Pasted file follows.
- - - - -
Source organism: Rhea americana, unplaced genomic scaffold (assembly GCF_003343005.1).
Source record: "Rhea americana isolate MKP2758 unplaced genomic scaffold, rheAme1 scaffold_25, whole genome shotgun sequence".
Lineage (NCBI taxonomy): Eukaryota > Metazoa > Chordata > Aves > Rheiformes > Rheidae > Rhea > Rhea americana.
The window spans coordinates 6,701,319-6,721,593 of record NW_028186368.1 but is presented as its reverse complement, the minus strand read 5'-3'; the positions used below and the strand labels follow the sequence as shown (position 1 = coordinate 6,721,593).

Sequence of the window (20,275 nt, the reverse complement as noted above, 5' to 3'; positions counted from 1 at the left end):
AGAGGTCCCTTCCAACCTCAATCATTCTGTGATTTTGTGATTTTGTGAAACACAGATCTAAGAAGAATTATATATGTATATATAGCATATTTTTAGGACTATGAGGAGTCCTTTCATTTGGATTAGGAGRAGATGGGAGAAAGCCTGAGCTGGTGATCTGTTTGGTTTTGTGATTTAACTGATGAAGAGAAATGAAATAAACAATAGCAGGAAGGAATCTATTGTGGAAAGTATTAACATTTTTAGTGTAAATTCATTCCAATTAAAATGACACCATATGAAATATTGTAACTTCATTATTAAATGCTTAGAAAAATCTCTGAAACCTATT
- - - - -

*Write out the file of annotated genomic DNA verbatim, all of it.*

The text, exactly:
Source organism: Rhea americana, unplaced genomic scaffold (assembly GCF_003343005.1).
Source record: "Rhea americana isolate MKP2758 unplaced genomic scaffold, rheAme1 scaffold_25, whole genome shotgun sequence".
Lineage (NCBI taxonomy): Eukaryota > Metazoa > Chordata > Aves > Rheiformes > Rheidae > Rhea > Rhea americana.
The window spans coordinates 6,701,319-6,721,593 of record NW_028186368.1 but is presented as its reverse complement, the minus strand read 5'-3'; the positions used below and the strand labels follow the sequence as shown (position 1 = coordinate 6,721,593).

Sequence of the window (20,275 nt, the reverse complement as noted above, 5' to 3'; positions counted from 1 at the left end):
AGAGGTCCCTTCCAACCTCAATCATTCTGTGATTTTGTGATTTTGTGAAACACAGATCTAAGAAGAATTATATATGTATATATAGCATATTTTTAGGACTATGAGGAGTCCTTTCATTTGGATTAGGAGRAGATGGGAGAAAGCCTGAGCTGGTGATCTGTTTGGTTTTGTGATTTAACTGATGAAGAGAAATGAAATAAACAATAGCAGGAAGGAATCTATTGTGGAAAGTATTAACATTTTTAGTGTAAATTCATTCCAATTAAAATGACACCATATGAAATATTGTAACTTCATTATTAAATGCTTAGAAAAATCTCTGAAACCTATT